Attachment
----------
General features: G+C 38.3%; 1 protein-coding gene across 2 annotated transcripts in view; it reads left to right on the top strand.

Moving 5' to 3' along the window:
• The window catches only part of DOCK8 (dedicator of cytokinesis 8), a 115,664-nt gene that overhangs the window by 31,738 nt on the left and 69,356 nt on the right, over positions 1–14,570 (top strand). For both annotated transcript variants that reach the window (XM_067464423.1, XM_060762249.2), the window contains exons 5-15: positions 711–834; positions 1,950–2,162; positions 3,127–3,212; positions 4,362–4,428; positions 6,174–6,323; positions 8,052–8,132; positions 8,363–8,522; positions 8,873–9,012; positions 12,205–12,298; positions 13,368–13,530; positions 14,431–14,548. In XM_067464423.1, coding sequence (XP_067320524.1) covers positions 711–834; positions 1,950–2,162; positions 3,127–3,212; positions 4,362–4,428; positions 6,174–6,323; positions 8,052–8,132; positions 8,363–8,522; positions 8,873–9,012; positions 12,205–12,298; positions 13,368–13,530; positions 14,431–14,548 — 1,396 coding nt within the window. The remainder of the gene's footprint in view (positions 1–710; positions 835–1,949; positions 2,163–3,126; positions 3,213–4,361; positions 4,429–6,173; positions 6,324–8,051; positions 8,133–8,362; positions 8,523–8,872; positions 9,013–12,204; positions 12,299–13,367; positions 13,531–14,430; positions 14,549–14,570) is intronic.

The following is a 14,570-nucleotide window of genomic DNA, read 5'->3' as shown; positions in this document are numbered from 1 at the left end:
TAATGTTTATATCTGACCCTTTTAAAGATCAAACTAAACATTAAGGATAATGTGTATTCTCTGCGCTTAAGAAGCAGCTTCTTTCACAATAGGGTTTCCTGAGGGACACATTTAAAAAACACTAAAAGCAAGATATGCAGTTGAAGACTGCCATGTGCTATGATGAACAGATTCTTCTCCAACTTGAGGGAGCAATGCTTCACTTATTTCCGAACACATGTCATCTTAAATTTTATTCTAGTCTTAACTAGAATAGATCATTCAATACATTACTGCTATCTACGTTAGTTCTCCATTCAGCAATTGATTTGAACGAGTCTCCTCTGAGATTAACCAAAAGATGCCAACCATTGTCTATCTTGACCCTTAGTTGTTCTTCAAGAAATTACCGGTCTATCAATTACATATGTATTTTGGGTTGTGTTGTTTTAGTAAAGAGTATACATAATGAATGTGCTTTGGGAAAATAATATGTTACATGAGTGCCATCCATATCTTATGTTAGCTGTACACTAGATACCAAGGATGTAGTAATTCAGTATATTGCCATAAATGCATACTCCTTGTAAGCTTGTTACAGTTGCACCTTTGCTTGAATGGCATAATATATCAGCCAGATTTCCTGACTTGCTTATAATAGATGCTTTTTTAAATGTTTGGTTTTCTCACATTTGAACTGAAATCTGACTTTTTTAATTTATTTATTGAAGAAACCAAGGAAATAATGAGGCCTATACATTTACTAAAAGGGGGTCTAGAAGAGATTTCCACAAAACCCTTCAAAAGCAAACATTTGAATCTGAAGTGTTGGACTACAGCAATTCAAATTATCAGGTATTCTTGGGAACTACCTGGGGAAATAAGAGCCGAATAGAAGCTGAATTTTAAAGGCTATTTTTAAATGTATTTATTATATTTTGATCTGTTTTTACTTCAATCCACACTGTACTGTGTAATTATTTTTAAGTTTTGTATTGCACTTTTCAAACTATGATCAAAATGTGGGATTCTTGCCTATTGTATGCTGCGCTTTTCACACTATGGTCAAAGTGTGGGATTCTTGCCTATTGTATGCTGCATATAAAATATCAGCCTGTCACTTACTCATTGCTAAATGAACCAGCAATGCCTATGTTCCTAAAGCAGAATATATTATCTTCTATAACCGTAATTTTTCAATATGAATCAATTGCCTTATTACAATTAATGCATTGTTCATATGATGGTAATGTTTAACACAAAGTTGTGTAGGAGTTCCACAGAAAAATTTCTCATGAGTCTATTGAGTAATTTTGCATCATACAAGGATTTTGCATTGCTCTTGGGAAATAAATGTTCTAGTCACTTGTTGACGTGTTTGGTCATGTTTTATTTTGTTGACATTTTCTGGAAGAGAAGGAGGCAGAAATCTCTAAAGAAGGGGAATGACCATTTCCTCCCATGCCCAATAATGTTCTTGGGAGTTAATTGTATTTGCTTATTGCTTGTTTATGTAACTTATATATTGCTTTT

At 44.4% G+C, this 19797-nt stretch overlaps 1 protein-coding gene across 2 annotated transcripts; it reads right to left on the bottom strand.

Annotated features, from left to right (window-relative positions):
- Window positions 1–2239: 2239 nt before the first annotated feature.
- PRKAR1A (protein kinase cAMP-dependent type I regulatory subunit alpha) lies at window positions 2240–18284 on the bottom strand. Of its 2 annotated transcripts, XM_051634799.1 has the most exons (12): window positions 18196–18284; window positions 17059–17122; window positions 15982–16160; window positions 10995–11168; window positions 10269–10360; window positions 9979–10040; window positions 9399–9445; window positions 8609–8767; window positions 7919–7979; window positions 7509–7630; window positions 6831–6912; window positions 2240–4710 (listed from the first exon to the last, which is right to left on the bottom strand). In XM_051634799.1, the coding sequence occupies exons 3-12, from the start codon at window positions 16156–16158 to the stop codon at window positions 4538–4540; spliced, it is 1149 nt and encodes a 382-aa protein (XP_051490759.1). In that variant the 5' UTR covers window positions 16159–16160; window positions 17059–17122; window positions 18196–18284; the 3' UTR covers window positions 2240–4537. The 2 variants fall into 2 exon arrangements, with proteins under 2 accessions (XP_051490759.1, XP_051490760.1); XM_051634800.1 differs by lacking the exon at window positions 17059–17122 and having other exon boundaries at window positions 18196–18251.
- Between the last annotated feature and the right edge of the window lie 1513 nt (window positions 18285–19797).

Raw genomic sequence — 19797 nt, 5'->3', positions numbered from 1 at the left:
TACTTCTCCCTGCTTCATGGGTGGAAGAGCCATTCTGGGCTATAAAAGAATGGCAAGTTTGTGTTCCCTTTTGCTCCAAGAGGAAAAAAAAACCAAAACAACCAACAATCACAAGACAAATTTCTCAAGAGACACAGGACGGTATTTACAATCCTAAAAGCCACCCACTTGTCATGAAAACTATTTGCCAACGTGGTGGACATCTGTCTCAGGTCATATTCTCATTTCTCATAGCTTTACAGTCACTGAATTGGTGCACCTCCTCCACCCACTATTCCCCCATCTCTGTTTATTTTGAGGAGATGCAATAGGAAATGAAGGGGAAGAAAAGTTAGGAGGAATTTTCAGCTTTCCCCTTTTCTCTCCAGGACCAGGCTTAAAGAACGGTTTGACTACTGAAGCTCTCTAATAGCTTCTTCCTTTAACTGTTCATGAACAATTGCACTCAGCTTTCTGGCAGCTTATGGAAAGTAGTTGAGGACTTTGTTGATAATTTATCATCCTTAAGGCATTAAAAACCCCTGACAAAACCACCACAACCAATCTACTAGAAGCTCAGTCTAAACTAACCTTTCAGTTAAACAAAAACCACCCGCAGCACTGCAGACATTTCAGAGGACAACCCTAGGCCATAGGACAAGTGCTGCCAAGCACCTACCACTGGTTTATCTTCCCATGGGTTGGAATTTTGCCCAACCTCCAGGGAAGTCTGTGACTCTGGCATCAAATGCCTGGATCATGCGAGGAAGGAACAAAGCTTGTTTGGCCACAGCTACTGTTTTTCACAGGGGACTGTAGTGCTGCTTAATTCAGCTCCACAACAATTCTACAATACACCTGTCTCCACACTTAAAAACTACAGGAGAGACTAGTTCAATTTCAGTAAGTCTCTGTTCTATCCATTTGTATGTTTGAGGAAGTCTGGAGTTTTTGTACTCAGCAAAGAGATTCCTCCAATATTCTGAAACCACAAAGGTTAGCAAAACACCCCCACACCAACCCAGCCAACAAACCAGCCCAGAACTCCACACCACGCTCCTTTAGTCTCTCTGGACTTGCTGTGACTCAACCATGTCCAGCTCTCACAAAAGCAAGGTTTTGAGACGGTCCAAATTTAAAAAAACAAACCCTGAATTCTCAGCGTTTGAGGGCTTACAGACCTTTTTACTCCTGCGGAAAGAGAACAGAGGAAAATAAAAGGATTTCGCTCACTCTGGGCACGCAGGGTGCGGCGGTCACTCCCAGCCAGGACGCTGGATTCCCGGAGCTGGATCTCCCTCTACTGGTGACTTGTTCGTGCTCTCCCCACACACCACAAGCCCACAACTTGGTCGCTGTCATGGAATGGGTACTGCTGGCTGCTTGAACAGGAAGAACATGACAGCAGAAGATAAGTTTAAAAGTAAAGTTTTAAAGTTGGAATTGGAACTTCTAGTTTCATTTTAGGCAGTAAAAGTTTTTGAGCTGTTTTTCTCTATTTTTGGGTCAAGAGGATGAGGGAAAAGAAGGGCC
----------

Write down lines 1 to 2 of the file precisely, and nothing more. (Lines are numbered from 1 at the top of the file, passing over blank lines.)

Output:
General features: G+C 38.3%; 1 protein-coding gene across 2 annotated transcripts in view; it reads left to right on the top strand.

Moving 5' to 3' along the window: